Cambridge University spin-out T-Therapeutics has raised $59 million in a Series A financing led by Sofinnova Partners, F-Prime Capital, Digitalis Ventures and Cambridge Innovation Capital.

There was participation from Sanofi Ventures and the University of Cambridge Venture Fund. Concurrent with the financing, Graziano Seghezzi (Sofinnova Partners), Nihal Sinha (F-Prime), Samuel Bjork (Digitalis) and Robert Tansley (CIC) will join the T-Therapeutics board.

The proceeds will be used to discover and develop novel T cell receptor (TCR) therapeutics for cancer indications as well as inflammatory disorders.

The Granta Park-based company has developed a proprietary transgenic mouse platform, OpTiMus®, which creates an almost unlimited repertoire of ‘optimal’ TCRs as building blocks for pioneering therapies.

Initially, these treatments are being designed to recognise specific cancers and recruit the patient’s own T cells to eradicate the tumour.

T-Therapeutics is building a portfolio of transformational TCR-based medicines for cancer, addressing the limitations of current TCR therapies which only apply to certain cancers and lack specificity, leading to significant side effects. The company will also develop medicines which address various auto-immune disorders.

The team at T-Therapeutics includes highly experienced antibody engineers and drug developers who were responsible for the creation of the Kymab and PetMedix antibody discovery platforms and pipelines among other notable discoveries, including at Adaptimmune and GSK.

Of note, Kymab was acquired by Sanofi in 2021 for $1.45 billion and PetMedix by Zoetis, the world’s largest animal health company, in September this year.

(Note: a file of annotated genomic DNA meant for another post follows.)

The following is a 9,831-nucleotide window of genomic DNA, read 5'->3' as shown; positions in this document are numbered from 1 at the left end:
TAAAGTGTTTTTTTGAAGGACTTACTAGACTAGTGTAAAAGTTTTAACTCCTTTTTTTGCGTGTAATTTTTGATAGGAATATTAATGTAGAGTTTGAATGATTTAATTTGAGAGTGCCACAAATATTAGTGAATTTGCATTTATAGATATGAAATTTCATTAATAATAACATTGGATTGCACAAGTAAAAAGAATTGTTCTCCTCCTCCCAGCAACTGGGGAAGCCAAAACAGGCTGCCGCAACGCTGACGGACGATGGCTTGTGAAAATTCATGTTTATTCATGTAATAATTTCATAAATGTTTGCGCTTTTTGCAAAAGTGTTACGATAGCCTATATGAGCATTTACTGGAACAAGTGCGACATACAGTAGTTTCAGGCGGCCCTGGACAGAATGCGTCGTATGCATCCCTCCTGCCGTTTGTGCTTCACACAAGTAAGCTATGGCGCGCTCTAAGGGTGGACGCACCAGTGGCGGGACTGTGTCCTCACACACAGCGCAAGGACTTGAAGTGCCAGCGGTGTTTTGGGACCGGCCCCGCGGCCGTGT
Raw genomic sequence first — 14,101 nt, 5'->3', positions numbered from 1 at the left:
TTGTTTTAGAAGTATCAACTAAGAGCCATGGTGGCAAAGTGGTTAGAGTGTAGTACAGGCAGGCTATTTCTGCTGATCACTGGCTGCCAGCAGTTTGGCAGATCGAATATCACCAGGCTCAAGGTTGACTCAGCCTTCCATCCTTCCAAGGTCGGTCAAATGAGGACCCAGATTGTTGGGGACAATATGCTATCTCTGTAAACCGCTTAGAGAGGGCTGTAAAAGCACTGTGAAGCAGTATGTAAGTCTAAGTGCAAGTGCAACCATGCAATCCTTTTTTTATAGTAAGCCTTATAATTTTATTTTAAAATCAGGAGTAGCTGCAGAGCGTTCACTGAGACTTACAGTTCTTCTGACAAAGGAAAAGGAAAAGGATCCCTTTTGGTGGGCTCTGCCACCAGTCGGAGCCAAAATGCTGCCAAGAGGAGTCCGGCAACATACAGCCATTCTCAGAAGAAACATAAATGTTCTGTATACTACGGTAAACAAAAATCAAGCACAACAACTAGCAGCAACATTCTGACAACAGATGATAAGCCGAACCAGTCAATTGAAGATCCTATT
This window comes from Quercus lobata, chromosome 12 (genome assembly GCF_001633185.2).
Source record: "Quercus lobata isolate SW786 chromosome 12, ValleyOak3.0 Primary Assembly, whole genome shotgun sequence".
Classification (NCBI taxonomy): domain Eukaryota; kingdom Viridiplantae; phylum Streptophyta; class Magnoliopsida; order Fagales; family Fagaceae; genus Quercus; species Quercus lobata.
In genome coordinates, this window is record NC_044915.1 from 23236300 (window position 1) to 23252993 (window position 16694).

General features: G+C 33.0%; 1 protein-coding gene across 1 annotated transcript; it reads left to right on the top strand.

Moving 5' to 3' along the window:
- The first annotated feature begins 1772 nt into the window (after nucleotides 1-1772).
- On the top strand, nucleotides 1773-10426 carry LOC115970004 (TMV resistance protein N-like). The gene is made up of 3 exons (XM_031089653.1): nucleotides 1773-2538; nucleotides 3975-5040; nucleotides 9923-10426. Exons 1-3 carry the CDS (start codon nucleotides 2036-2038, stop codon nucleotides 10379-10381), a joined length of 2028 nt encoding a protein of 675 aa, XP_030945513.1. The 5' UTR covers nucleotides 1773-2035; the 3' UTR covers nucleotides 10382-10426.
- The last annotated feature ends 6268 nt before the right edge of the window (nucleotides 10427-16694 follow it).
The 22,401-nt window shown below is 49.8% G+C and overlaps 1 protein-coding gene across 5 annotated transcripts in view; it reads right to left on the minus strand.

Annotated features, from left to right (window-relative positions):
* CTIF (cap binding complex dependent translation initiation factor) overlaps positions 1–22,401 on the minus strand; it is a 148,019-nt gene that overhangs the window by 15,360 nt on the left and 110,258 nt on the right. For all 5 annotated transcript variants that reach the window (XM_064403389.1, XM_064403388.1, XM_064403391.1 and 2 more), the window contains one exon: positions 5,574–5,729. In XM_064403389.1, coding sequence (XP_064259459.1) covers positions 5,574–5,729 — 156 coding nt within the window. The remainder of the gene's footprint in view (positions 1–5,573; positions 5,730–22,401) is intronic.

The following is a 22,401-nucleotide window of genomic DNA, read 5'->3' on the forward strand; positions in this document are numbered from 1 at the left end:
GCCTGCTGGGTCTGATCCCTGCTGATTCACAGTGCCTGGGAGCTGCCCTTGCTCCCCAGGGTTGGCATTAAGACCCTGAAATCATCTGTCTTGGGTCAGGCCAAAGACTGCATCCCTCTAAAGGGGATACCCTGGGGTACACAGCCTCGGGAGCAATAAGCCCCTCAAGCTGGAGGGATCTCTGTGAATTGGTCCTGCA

Professor Allan Bradley, a key player in so many powerful companies since leaving the Wellcome Sanger Institute where he was director, is CEO of T-Therapeutics.

He said: “We’re delighted to have raised this Series A with such high-quality investors whose amazing networks and shared vision will help us deliver highly differentiated TCR cancer therapies. TCR therapeutics are very much at the dawn of their potential.

“We intend to replicate the success of therapeutic antibodies but build on this in a new dimension, by using the targeting domains of TCR receptors to take advantage of their much greater specificity for cancer cells compared to normal cells. The same logic can be used to target immunosuppressive biologics to tissues impacted by autoimmune disorders.

“By engineering a mouse that makes human TCRs, we are able to discover anti-cancer TCRs that are quantitatively and qualitatively better than those that can currently be isolated from humans or using display technologies. Our OpTiMus® platform provides an unbeatable starting point, a vast repertoire of unique, fully human TCRs, with the properties to make them ideal to develop into drugs.

“We can also use the OpTiMus® mouse with our decades of mouse genome engineering experience to better understand immune responses to TCR-based therapies, and interpret responses to other immunotherapy interventions such as T-cell engagers, checkpoint inhibitors or future therapies.”

Dr Robert Tansley, Partner at Cambridge Innovation Capital and board member of T-Therapeutics, added: “T-Therapeutics is a great example of the world-class research and entrepreneurship taking place in Cambridge, built on the pioneering work Professor Allan Bradley and his team carried out at the Wellcome Sanger Institute and the University of Cambridge.

“We are delighted to be working with Allan and his team again. T-Therapeutics is representative of the high quality translational science coming out of the University of Cambridge and the Wellcome Sanger Institute which can have significant impact on important areas of unmet medical need.”